Before she had her for class, Michelle Johnson was a long-distance Alma Gottlieb admirer — from 2,093 miles away.
“As an undergraduate at the University of Washington, I was hooked on anthropology and knew shortly after taking my first class that I wanted to go to graduate school and become a professor,” says Johnson (Ph.D. '02), who ultimately did, at Bucknell.
“In one of my courses, we read several chapters from Alma Gottlieb’s co-edited book, ‘Blood Magic.’ I was captivated and knew then that I wanted to go to the University of Illinois, Urbana-Champaign, to study with her.
“I saved up enough money to buy a second-hand copy of her book, ‘Under the Kapok Tree,’ at a local bookstore in the university district, which I read with great interest.
“My honors advisor provided me with helpful feedback on my application materials, and he encouraged me to write to Alma, who wrote back immediately. I was accepted into the University of Illinois’ anthropology Ph.D. program and Alma became an incredible teacher, mentor and friend.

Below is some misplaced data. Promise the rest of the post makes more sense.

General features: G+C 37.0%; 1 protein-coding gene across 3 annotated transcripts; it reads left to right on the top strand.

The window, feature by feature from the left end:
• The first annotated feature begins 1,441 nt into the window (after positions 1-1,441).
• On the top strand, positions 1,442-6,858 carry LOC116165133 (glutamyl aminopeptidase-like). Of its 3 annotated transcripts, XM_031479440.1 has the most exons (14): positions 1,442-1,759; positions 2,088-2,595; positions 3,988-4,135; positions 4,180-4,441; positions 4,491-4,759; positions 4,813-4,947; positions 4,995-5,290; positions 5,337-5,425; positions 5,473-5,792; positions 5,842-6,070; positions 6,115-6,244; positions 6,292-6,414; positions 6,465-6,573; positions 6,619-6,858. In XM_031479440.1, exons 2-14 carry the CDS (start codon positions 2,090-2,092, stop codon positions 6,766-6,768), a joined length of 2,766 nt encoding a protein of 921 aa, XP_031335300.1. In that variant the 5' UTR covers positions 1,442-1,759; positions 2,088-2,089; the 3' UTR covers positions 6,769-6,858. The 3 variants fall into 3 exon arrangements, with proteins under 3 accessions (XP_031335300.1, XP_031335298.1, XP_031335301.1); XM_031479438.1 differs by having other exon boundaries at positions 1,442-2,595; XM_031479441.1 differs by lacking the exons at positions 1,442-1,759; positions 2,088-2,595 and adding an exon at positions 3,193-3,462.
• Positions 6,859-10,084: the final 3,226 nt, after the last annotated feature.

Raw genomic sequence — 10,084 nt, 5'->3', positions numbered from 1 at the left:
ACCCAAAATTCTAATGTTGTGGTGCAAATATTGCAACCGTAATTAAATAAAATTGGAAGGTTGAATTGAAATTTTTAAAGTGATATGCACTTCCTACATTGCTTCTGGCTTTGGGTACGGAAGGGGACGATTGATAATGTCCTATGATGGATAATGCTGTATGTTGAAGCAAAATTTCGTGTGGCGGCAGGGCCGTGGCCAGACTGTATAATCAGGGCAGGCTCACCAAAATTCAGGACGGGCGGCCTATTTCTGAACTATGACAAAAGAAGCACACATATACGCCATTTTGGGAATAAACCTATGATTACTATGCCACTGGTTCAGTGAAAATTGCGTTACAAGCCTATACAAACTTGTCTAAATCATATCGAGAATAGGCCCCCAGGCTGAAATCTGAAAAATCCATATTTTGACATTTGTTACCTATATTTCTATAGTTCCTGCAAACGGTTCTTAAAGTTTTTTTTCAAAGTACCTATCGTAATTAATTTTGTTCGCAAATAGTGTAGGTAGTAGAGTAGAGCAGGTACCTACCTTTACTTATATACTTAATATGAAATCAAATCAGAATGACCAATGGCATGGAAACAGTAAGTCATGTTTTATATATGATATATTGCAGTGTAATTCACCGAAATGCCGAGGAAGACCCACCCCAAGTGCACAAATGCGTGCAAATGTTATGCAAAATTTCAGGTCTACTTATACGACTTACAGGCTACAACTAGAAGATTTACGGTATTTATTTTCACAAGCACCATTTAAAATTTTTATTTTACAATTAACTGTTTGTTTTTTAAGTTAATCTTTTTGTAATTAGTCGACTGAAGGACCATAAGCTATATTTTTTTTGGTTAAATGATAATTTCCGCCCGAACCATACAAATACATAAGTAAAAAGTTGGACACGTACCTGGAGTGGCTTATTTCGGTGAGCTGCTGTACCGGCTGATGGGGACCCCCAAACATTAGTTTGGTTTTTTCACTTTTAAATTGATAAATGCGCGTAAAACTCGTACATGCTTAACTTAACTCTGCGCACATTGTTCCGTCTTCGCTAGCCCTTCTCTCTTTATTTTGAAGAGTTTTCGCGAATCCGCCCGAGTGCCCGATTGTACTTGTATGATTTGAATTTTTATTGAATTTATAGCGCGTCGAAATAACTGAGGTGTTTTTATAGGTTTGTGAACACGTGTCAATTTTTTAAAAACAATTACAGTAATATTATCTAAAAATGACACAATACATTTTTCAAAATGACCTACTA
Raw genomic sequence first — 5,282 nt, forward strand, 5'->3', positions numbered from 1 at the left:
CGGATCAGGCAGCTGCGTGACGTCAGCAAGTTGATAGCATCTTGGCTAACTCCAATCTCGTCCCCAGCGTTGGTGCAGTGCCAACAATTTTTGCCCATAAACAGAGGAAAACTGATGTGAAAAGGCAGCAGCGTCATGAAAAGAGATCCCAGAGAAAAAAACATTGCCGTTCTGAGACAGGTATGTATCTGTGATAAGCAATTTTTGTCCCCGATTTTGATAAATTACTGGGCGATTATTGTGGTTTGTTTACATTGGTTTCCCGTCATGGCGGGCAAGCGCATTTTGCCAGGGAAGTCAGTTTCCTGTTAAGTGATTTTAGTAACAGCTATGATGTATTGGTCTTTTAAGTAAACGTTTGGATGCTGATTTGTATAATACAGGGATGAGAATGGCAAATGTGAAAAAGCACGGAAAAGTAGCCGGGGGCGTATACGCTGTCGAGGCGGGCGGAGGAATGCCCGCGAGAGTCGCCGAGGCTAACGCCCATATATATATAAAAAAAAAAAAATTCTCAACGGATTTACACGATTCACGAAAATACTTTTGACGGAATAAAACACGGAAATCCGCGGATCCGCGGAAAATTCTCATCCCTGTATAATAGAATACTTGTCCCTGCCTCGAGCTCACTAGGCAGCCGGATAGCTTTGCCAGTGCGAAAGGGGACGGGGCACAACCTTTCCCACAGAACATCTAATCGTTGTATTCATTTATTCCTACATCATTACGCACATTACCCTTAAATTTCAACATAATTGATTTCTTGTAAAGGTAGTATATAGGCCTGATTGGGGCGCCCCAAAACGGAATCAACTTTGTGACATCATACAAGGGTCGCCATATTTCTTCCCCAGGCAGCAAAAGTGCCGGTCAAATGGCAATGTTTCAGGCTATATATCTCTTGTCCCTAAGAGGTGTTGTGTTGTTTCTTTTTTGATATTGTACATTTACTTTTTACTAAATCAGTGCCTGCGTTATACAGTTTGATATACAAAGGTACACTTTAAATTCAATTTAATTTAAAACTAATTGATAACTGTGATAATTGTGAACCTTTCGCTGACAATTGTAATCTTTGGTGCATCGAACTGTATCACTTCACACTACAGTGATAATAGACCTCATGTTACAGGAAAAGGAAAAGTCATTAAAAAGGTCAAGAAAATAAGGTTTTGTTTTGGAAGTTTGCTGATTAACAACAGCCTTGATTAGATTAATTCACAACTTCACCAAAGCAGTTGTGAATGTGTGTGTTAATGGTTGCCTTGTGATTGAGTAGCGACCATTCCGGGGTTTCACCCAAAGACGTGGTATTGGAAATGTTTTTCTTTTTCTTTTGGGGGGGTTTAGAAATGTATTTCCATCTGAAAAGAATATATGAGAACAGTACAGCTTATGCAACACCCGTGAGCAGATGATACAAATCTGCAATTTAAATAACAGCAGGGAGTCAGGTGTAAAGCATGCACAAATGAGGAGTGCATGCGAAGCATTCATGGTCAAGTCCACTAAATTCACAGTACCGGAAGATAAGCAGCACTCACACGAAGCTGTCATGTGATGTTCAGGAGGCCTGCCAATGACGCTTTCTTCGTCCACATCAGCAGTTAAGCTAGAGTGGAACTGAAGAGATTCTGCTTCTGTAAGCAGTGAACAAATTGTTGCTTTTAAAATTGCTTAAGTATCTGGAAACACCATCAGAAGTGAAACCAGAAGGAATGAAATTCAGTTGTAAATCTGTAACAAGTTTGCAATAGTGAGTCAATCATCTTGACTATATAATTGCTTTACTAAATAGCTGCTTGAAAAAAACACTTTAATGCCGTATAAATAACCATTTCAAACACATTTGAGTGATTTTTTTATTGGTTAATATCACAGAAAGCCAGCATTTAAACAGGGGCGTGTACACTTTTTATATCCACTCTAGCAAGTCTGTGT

“She worked with me on multiple drafts of my first grant proposals, taught me about the key figures and ideas in symbolic and interpretive anthropology and the study of religion and ritual in Africa, and mentored me during my first, and subsequent, fieldwork. She also was an amazing role model for how to be an effective teacher-scholar.
“Most importantly, perhaps, she provided me a window into life as a (female) academic, teaching me how to effectively balance research, teaching and parenting. When I think back on my time at the University of Illinois, I think of Alma Gottlieb, whom I am still in touch with today. I am forever grateful for her mentorship.”